How To Choose The Right Hearing Aids

Hearing loss impairs can impact socially and mentally to self

Hearing loss can impact multiple aspects of your life. Communication with others becomes harder and a chore, adversely affecting your social, psychological, physical, and even cognitive well-being1.

If you have already taken the first crucial step by undergoing a hearing test to identify your hearing difficulties, read on to find out how to select a suitable hearing aid that will help to improve your social interactions with others, especially your loved ones.

Choosing the right hearing aids either for yourself or your loved one can be challenging. There is no one-size-fits-all solution and with the vast options of hearing aids today, this decision can be daunting. Therefore, it is important to understand the process and have a qualified audiologist or hearing care professional to guide you.

Determining the severity of hearing loss

Understanding the severity and type of hearing loss play an imperative role in determining the most suitable hearing aid. An audiologist will conduct tests to assess an individual’s hearing abilities and recommend appropriate devices.

Clinicians measure sound intensity in dB HL (decibels Hearing Level) - Chart Overview

  • Normal and slight cases  (0 to 25 dB HL) – No difficulty.
  • Mild cases (25 to 40 dB HL) – Muffled soft speech but comprehensible in quiet environments .
  • Moderate cases (40 to 55 dB HL) – Speech is difficult to understand even in quiet environments.
  • Moderately – Severe cases (55 to 70 dB HL) – Speech is muddy, especially in large groups and requires amplification.
  • Severe cases (70 to 90 dB HL) – Conversations at regular volume cannot be heard, and loud speech is difficult to understand.
  • Profound cases (90 to 120 dB HL) – Most speech is inaudible, even with significant amplification.

Hearing aid is only good until moderately-severe. After this stage, cochler implant is recommended.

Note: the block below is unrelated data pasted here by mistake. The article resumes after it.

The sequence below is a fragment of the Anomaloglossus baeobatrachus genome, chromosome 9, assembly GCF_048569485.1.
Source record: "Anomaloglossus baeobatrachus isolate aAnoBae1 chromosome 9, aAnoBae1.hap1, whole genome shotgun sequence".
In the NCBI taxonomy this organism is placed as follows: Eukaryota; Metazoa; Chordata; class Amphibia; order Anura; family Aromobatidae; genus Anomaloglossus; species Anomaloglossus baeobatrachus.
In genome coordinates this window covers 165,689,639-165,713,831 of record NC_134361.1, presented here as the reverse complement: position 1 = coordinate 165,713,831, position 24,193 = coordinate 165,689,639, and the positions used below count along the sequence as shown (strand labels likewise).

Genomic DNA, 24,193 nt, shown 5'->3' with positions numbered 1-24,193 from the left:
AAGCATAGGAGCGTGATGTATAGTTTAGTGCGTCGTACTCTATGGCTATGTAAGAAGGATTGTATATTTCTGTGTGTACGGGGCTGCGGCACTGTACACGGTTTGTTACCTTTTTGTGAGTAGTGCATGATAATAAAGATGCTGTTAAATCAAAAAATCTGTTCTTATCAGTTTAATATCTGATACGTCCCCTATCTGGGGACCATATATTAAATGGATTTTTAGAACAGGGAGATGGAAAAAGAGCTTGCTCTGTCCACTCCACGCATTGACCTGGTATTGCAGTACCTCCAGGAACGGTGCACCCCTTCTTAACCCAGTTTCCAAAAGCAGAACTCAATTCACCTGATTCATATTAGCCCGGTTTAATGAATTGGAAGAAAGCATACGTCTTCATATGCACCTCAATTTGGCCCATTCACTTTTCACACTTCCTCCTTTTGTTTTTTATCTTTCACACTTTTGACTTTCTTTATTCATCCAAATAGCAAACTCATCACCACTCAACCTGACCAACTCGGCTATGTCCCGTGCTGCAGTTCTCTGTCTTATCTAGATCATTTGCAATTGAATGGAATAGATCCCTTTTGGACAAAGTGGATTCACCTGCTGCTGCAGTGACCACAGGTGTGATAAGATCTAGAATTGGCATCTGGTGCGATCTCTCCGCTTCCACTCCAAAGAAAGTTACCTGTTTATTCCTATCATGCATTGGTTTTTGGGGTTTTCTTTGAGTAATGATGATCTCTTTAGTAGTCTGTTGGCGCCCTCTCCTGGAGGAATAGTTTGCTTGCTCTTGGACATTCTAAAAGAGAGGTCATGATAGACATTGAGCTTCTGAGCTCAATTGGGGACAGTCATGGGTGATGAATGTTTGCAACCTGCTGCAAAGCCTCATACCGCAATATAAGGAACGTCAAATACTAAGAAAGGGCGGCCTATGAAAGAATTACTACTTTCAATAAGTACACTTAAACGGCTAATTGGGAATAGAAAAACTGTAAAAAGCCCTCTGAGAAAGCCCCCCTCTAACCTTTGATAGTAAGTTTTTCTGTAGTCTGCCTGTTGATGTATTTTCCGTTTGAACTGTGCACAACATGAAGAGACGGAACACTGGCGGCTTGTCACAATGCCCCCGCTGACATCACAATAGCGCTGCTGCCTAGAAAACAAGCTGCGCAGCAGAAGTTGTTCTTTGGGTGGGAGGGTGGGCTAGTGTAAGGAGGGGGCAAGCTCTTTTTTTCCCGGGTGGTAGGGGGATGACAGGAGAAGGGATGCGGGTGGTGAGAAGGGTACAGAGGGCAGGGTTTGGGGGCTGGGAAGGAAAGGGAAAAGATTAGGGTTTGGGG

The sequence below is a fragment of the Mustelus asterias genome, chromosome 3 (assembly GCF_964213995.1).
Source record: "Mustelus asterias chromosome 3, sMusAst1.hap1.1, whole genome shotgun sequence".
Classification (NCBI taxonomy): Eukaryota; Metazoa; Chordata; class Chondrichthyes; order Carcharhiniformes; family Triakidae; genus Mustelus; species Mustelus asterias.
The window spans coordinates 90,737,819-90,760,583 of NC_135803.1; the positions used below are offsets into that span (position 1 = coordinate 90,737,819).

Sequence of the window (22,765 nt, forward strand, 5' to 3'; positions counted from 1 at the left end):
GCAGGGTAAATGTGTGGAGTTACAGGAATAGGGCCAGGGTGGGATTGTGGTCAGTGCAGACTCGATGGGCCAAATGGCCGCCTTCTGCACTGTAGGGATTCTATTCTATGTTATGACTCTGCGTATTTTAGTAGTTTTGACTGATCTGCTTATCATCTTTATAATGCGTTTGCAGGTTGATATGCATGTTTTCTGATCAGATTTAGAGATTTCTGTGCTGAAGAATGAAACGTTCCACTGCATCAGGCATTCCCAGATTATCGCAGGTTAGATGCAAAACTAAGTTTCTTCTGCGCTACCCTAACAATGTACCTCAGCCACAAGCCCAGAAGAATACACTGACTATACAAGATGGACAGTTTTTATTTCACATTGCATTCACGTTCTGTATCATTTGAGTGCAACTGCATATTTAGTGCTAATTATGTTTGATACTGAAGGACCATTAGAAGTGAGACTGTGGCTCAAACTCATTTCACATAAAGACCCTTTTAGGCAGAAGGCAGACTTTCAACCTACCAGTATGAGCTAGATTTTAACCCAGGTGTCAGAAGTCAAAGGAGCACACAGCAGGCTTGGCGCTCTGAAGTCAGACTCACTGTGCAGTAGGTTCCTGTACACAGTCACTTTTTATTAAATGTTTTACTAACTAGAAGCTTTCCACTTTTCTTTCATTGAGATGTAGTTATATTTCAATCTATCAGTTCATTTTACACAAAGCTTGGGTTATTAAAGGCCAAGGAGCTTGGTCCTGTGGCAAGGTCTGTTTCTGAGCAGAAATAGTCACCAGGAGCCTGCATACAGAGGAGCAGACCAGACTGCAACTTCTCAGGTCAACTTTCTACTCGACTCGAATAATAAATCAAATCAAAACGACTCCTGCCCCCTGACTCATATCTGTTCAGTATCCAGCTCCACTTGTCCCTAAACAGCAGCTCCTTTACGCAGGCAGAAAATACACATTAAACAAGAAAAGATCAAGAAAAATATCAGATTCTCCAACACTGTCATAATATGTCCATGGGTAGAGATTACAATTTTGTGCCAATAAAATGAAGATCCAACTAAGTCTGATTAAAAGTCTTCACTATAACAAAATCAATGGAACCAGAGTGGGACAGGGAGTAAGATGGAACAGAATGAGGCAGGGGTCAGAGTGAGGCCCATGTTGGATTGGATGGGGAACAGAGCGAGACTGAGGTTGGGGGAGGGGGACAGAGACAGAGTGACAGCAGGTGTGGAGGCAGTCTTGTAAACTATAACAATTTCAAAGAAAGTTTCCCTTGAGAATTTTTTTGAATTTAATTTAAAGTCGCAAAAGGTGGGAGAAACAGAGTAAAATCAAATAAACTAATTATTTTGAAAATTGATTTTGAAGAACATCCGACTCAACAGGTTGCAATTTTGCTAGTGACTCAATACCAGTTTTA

Other important aspects for choosing the right hearing aids

Lifestyle and daily activities

Consider the individual’s daily activities and lifestyle. Different hearing aids are designed to perform well in various environments, so it is essential to choose one that aligns with the user’s lifestyle and activities, and consider the environments where the user is usually in (e.g quiet spaces, busy offices, or social events).

Technological features

Assess the technological features of the hearing aid. Some individuals may benefit from wireless connectivity, smartphone compatibility, and advanced signal processing. Others may prefer simpler or traditional models.


Hearing aids vary in price. Consider the budget that you are comfortable with and choose the hearing aids that best fits your needs. Some insurance plans may include coverage that could blanket the costs, so do check with your insurance provider.

Follow-up and support

Ensure that the chosen hearing aids come with adequate follow-up support from the audiologist or hearing care professional. Regular checkups and adjustments may be necessary for optimal performance.

Work with qualified hearing care professionals for your hearing needs

Choosing the right hearing aids can be a complex process, and it is essential to consider various factors to ensure that the device meets your needs.

Do not hesitate to reach out to hearing care professionals to guide you through this process. It is important to consult with a qualified audiologist or hearing care professional to ensure the best possible outcome when choosing and fitting a hearing aid.

In view of World Hearing Day, our partners at The Hearing Centre will be offering hearing tests for members of the public from 28 March to 30 March 2024. Sign up here. Terms and conditions apply.


  1. Dalton, S. D., et. al. (2003). The Impact of Hearing Loss on Quality of Life in Older Adults. The Gerontologist. 43(5) p661–668.
  2. Valentinuzzi, M. E. (2020). Hearing Aid History: From Ear Trumpets to Digital Technology. IEEE Xplore. 11(5). p33-36. doi: I0.1109/MPULS.2020.3023833
  3. Aretha. (2021). Hearing Loss and the Audiogram Explained. Aretha Buys Audiology.
  4. Echt, K. V. & Saunders, G. H. (2014). Accommodating Dual Sensory Loss in Everyday Practice. Perspectives on Gerontology 19(1):4. doi:10.1044/gero19.1.04